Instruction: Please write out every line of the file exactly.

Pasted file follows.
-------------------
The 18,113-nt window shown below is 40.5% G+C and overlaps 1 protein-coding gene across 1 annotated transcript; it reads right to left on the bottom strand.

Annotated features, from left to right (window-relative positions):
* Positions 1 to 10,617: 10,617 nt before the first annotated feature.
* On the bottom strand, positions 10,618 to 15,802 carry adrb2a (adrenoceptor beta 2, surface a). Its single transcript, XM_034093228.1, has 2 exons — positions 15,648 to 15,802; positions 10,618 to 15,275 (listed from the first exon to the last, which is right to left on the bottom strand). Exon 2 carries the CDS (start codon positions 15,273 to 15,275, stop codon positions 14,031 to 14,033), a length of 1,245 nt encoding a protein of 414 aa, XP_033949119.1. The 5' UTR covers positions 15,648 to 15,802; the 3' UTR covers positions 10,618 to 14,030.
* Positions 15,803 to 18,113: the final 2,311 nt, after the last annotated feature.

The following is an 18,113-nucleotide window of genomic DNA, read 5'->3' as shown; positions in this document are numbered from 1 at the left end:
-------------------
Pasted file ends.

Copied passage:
The 18,113-nt window shown below is 40.5% G+C and overlaps 1 protein-coding gene across 1 annotated transcript; it reads right to left on the bottom strand.

Annotated features, from left to right (window-relative positions):
* Positions 1 to 10,617: 10,617 nt before the first annotated feature.
* On the bottom strand, positions 10,618 to 15,802 carry adrb2a (adrenoceptor beta 2, surface a). Its single transcript, XM_034093228.1, has 2 exons — positions 15,648 to 15,802; positions 10,618 to 15,275 (listed from the first exon to the last, which is right to left on the bottom strand). Exon 2 carries the CDS (start codon positions 15,273 to 15,275, stop codon positions 14,031 to 14,033), a length of 1,245 nt encoding a protein of 414 aa, XP_033949119.1. The 5' UTR covers positions 15,648 to 15,802; the 3' UTR covers positions 10,618 to 14,030.
* Positions 15,803 to 18,113: the final 2,311 nt, after the last annotated feature.

The following is an 18,113-nucleotide window of genomic DNA, read 5'->3' as shown; positions in this document are numbered from 1 at the left end: